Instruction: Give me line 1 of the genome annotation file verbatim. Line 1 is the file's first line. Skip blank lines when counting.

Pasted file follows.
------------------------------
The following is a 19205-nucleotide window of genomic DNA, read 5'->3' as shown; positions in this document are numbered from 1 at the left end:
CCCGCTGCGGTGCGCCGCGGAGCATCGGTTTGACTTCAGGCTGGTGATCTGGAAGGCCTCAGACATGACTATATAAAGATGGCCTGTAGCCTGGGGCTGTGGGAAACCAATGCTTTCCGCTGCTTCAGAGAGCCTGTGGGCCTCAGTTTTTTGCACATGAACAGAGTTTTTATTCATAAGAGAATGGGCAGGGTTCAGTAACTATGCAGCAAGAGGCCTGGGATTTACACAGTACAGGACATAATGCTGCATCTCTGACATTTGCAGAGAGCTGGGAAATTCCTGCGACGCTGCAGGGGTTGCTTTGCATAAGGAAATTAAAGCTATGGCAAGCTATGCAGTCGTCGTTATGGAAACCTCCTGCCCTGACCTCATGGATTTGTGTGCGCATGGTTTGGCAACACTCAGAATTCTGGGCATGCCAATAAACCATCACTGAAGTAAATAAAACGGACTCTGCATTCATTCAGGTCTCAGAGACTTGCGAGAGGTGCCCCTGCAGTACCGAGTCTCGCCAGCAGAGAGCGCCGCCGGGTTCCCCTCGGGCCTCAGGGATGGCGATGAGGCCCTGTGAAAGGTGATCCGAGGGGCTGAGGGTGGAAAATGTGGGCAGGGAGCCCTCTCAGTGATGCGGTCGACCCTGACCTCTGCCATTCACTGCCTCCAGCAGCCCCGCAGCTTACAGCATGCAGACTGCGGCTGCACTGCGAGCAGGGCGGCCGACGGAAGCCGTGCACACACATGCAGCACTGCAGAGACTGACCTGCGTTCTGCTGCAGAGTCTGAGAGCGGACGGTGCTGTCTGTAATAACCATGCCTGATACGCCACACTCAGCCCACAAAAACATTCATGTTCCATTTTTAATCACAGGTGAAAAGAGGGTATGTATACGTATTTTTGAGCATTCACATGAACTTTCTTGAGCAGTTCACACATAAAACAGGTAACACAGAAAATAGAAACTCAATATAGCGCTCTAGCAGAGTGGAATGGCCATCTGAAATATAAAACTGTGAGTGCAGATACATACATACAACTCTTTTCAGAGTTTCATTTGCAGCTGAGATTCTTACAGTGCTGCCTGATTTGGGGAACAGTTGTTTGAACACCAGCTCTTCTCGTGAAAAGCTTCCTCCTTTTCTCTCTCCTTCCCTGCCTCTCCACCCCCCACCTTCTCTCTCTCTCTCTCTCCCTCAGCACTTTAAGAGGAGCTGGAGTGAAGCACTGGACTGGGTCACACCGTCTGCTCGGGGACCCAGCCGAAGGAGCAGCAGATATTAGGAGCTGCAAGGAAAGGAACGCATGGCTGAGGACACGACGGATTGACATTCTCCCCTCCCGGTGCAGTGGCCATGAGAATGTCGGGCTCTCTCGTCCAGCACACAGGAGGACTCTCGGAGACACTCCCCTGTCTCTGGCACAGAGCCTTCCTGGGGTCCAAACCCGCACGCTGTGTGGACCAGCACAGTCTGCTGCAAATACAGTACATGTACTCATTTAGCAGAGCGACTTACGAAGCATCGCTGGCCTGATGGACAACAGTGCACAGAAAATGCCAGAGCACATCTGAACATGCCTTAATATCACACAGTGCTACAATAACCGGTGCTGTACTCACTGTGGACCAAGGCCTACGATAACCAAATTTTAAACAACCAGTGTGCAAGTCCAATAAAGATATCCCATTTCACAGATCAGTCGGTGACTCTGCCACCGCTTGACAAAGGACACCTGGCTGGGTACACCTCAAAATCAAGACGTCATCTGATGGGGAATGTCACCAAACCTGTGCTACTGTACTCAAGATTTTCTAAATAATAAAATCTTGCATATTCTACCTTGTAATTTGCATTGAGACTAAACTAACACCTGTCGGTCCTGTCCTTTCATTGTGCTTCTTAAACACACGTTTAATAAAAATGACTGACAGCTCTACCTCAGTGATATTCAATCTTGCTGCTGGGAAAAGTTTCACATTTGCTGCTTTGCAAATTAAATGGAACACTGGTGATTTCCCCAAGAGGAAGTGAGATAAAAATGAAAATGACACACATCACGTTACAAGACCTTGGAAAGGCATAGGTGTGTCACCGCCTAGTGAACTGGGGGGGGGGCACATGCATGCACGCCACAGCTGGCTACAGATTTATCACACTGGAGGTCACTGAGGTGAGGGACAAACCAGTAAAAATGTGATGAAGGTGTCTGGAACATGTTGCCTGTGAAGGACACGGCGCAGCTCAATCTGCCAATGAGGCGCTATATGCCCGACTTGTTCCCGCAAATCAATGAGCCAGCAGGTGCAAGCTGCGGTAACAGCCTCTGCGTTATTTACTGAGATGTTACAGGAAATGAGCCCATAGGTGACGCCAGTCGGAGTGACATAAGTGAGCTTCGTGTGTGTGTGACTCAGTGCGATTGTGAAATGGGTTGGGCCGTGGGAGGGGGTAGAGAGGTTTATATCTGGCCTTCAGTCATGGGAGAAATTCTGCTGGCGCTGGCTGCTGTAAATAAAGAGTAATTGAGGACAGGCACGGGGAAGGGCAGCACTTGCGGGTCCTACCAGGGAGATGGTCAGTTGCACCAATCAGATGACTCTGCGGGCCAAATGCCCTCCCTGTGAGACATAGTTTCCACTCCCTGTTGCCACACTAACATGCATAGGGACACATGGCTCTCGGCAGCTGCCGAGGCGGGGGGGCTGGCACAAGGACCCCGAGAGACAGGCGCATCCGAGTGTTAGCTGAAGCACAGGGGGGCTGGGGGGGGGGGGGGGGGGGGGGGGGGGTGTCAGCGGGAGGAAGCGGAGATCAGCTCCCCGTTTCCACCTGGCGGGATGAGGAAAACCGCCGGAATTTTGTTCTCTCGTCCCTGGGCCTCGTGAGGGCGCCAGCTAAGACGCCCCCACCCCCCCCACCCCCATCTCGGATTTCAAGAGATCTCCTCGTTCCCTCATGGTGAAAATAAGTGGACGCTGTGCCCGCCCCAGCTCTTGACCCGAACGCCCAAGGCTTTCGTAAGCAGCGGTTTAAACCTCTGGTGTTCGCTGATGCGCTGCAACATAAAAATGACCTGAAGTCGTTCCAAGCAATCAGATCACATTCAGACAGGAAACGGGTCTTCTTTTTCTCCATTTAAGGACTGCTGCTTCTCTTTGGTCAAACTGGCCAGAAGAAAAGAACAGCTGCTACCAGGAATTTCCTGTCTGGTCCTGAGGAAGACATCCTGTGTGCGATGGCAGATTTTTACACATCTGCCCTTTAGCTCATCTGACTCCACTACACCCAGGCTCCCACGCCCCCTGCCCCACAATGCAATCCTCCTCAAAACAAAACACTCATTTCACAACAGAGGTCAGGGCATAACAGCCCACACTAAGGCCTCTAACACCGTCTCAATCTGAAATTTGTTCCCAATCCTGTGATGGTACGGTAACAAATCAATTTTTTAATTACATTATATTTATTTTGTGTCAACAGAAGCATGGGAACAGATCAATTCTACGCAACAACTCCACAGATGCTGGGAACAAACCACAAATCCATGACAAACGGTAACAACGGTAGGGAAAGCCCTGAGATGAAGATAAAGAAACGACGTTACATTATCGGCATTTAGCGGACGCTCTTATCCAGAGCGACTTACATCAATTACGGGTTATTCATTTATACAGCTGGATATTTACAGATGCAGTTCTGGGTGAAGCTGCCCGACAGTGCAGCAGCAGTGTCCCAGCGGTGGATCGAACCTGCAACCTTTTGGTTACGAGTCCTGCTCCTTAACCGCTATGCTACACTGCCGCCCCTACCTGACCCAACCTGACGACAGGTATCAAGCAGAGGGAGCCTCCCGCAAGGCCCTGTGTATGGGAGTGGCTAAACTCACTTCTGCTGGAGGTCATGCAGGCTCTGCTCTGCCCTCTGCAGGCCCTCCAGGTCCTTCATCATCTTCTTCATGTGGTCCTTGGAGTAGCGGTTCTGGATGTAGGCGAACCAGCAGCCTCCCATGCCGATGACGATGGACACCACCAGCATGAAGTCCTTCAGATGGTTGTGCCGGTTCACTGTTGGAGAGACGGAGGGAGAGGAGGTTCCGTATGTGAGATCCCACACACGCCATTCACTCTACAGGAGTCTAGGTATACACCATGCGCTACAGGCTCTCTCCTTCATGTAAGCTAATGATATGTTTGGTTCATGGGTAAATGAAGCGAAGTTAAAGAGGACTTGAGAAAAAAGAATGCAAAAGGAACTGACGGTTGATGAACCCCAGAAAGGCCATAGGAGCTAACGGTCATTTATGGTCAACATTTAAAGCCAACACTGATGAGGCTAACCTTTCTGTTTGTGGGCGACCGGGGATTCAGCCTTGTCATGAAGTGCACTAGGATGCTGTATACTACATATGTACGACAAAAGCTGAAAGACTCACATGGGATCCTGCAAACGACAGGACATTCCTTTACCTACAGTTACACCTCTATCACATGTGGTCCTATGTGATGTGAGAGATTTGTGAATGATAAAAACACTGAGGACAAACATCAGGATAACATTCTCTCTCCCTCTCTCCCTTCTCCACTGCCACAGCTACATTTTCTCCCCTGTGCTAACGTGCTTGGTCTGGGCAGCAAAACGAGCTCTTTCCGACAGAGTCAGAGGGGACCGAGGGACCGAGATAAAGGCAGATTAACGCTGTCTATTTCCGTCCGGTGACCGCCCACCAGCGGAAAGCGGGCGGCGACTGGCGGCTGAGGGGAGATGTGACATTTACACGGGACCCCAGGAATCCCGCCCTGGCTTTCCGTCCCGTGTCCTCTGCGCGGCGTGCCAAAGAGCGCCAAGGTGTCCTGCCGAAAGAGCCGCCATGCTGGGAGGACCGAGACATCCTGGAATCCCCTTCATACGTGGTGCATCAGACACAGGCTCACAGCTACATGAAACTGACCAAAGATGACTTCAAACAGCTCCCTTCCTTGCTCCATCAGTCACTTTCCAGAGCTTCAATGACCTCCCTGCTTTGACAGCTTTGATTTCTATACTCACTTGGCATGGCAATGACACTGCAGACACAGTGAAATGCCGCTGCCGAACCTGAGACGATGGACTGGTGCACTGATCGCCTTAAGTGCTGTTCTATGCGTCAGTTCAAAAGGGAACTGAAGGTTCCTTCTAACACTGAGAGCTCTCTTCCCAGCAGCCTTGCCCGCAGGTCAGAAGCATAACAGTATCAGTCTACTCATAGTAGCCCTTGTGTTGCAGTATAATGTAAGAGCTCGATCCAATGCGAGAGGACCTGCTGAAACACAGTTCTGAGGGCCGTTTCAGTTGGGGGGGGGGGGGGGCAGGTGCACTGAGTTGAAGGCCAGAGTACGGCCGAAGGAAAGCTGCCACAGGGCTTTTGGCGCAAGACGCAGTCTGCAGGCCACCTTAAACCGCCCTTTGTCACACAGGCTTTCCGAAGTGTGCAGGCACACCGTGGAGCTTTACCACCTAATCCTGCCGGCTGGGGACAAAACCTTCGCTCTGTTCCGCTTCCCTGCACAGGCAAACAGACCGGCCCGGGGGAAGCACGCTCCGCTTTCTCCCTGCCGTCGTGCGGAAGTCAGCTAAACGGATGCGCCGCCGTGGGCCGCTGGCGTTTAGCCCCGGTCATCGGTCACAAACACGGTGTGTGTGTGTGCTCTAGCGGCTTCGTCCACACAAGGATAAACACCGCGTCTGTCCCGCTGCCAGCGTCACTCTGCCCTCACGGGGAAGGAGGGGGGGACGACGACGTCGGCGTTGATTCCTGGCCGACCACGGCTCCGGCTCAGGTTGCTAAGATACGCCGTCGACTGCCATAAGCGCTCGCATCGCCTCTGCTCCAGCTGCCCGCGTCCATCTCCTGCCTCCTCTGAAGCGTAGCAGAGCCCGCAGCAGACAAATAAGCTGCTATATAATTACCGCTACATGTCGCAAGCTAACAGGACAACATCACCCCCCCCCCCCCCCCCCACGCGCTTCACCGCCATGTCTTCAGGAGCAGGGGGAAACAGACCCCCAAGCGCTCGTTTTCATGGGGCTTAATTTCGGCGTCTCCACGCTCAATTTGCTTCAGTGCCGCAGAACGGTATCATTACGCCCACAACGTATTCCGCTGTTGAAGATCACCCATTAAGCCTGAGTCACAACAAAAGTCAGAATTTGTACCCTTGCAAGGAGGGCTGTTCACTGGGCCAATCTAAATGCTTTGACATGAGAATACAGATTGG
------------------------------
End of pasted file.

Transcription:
The following is a 19205-nucleotide window of genomic DNA, read 5'->3' as shown; positions in this document are numbered from 1 at the left end: